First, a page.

Spaying or neutering your pet is one of the greatest gifts you can provide your pet and your family. These medical procedures help control pet overpopulation and may also prevent medical and behavioral problems from developing, allowing your dog or cat to lead a longer, healthier and happier life.
"We continue to see pet owners who, despite our urging, still do not take the time to spay or neuter their pet. The benefits are obvious and significantly reduce the number of pets that we must find homes for."
All pets that are adopted from the Fayette County Animal Shelter are eligible for a 50% off certificate for spay and neutering at local participating veterinarians.
Fayette County Animal Services has one of the highest adoption rates in the state. Animal Services personnel are available to answer questions about spaying and neutering your pet or to assist in the adoption of a pet by calling 770- 631-7210 or visit the shelter at 1262 Highway 74 South, Peachtree City, Georgia. 30269.
Why should I spay or neuter my pet?
There are several positive reasons. Spaying or neutering your pet prevents unwanted births positively affects your pet's behavior. Millions of unwanted animals end up in shelters or on the streets each year. By spaying or neutering your pet you will be doing your part to prevent this tragedy. Some statistic to consider,
According to the HSUS (Humane Society of the United States), each year 25 million puppies and kittens are born in the United States far exceeding the number of available homes and far exceeding the resources of America's 4,000 animal shelters resources.
Four million cats and dogs are put to sleep in U.S. shelters each year. This represents one every eight seconds.
Local Animal Control departments throughout the U.S. spend over two billion dollars a year in taxpayers' money just to stay abreast of the problem. It costs $100 dollars a day to capture, house, and feed, and eventually euthanize the animal.
Responsible pet ownership including spaying and neutering is the only solution to the pet overpopulation problem. An un-spayed female dog and her off spring are capable of producing 67,000 offspring in a six-year period.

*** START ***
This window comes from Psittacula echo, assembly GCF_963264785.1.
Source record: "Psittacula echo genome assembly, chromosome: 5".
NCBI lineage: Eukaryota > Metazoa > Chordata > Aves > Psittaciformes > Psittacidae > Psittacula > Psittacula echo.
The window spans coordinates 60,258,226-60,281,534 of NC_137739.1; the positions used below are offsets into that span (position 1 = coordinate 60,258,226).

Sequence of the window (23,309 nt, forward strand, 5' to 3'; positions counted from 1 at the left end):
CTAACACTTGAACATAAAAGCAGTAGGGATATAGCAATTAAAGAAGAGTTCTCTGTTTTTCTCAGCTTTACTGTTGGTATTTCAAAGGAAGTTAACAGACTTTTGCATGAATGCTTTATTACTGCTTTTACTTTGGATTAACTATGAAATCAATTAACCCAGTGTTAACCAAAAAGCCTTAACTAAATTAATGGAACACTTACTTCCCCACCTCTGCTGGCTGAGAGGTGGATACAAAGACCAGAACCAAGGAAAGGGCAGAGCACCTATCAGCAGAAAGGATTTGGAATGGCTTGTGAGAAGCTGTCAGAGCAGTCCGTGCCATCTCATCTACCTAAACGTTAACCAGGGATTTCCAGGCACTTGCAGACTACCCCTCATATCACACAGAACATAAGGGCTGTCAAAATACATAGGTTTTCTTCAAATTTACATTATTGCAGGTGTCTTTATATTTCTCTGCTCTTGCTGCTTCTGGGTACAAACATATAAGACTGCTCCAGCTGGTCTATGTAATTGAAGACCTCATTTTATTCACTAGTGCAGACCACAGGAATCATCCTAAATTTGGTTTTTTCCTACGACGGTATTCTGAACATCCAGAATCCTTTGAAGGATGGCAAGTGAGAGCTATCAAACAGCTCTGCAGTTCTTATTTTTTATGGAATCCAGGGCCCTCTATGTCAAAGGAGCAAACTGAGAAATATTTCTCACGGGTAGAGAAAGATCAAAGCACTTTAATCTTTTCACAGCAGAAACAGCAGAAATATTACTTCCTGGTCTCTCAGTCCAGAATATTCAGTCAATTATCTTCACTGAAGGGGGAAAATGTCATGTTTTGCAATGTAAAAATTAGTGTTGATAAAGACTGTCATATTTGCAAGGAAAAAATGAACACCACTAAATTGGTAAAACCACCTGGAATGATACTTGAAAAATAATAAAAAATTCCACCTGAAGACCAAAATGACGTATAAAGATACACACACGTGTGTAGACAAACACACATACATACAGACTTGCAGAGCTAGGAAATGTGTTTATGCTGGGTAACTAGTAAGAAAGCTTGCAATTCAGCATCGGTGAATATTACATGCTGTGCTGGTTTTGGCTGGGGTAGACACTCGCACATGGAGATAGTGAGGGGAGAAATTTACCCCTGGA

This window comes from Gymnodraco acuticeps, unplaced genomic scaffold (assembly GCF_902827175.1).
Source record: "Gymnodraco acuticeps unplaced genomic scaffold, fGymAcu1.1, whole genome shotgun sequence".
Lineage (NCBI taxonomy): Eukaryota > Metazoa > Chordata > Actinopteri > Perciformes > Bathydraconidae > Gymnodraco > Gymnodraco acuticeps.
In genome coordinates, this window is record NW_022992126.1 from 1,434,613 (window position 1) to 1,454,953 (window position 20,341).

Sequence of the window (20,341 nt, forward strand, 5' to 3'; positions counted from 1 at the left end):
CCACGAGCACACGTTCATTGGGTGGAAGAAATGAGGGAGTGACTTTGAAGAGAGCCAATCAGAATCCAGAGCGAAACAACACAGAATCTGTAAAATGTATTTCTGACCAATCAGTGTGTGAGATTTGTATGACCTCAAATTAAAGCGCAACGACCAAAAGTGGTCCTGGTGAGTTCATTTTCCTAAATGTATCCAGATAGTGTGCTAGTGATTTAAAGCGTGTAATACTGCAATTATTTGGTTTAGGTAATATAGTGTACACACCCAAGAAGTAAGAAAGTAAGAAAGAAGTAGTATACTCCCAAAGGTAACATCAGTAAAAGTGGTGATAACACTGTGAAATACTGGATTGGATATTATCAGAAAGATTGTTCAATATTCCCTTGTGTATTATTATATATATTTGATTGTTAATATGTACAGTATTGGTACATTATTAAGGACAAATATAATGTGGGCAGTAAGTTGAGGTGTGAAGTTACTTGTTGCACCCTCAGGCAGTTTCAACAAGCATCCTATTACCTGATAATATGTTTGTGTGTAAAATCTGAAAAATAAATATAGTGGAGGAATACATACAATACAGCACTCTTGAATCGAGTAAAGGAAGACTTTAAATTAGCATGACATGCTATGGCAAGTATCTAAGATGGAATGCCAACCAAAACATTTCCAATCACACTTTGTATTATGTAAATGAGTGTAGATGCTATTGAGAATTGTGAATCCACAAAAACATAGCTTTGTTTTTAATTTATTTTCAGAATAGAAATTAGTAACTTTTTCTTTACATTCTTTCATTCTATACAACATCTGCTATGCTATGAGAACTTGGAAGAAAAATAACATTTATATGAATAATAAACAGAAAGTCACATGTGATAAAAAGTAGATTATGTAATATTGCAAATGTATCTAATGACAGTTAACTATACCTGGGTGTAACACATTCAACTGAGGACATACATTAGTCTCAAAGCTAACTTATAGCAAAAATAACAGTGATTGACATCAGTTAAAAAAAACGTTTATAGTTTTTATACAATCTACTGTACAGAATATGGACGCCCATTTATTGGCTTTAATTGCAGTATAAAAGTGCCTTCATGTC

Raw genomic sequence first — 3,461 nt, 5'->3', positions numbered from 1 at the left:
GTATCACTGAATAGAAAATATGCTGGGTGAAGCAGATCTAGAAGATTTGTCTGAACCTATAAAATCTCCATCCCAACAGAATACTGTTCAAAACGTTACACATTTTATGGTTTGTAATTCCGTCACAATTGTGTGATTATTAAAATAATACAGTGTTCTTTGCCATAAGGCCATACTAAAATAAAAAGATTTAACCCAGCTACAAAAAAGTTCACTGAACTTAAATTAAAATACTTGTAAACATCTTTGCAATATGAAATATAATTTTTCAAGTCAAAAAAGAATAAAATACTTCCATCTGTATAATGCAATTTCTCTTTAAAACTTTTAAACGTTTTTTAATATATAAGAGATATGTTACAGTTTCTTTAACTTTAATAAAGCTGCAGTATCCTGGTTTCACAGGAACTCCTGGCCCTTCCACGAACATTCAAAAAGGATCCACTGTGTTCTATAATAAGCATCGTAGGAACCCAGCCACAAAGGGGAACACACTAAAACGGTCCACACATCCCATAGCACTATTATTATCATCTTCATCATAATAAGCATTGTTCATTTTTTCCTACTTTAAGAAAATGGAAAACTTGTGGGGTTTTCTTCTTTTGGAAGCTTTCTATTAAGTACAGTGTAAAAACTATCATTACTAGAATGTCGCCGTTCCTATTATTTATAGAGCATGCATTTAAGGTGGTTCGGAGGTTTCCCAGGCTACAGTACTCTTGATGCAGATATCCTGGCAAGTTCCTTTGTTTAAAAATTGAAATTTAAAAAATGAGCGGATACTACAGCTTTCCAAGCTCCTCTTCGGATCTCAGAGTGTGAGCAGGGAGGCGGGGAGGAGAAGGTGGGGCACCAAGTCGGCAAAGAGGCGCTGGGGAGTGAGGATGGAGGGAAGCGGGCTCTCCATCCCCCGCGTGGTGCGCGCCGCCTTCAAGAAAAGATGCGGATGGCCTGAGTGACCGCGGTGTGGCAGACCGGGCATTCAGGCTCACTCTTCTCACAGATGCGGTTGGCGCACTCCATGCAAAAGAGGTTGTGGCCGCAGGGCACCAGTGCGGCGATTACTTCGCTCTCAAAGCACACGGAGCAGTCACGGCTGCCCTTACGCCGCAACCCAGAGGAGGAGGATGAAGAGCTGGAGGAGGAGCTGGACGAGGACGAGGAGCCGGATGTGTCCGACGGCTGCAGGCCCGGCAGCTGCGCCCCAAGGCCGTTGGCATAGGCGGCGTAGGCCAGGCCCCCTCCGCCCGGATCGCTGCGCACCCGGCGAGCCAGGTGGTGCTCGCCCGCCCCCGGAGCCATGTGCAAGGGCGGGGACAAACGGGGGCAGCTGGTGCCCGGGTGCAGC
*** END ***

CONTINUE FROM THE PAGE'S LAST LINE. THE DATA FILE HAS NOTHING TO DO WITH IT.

Thirty percent of the dogs in animal shelters are purebreds and tragically nationwide they only have a fifty percent chance of finding a home.
By spaying or neutering your pet behavior problems can also be prevented or minimized. Sexual behavior in both male and female dogs is reduced following surgery. If it has not already been done, spaying or neutering should be considered for any pet with a behavior problem, regardless of age. Neutering male dogs reduces the urge to roam, urine marking, and mounting, and may reduce some forms of aggression. In female dogs, the inconvenient "heat" cycle is eliminated. Spaying or neutering eliminates or greatly reduces the development of mammary tumors in females and reproductive organ tumors in both sexes. Consult with your veterinarian or veterinary behaviorist for further information.
When should I spay or neuter my pet?
Dogs as young as eight weeks of age can be spayed or neutered safely. Studies suggest that male dogs be neutered before six to eight months of age. For female dogs, the surgery should ideally be performed before their first heat cycle. Cats can be safely spayed or neutered between 5 and 9 months. If you have questions, talk to your veterinarian.
What are the Benefits?
Even though spaying and neutering your pet may be good for the community, people often ask what benefits they will receive. Here are some benefits you and your pet can expect when you have your pet spayed or neutered.
Better Health and Behavior
A dog that is spayed or neutered has no chance of developing uterine or testicular cancer; in females, the risk of breast cancer and urinary infections is drastically reduced. Reproductive cancers are common among older dogs that have been bred. For female cats, having them spayed will prevent them from going through any more heat cycles. Un-spayed females normally come into heat several times a year, and these cycles can last from several days to several weeks, and include such behaviors as spraying of urine (yes, females can spray, too!!), marking with urine, howling, and some other obnoxious behaviors. Neutering a male cat before he reaches puberty almost always prevents completely the development of all mating behavior, which includes spraying urine and marking territory with urine, and the desire to roam outside searching for a mate. This in itself puts the cat at great risk for injury or even death from being hit by cars; being the object of human cruelty; infection and disease from other cats, death from natural predators, and cat fighting.
No Accidental Pregnancies
If your dog or cat accidentally becomes pregnant, you will have to provide additional medical care for her and the puppies or kittens and be responsible for finding good homes for half a dozen or more offspring. One may think that because you can find good homes for your cat or dogs offspring that you are not contributing to the problem. Think again. There are simply not enough "good homes" to go around.
Fayette County Administration
140 Stonewall Avenue West
Fayetteville, Georgia 30214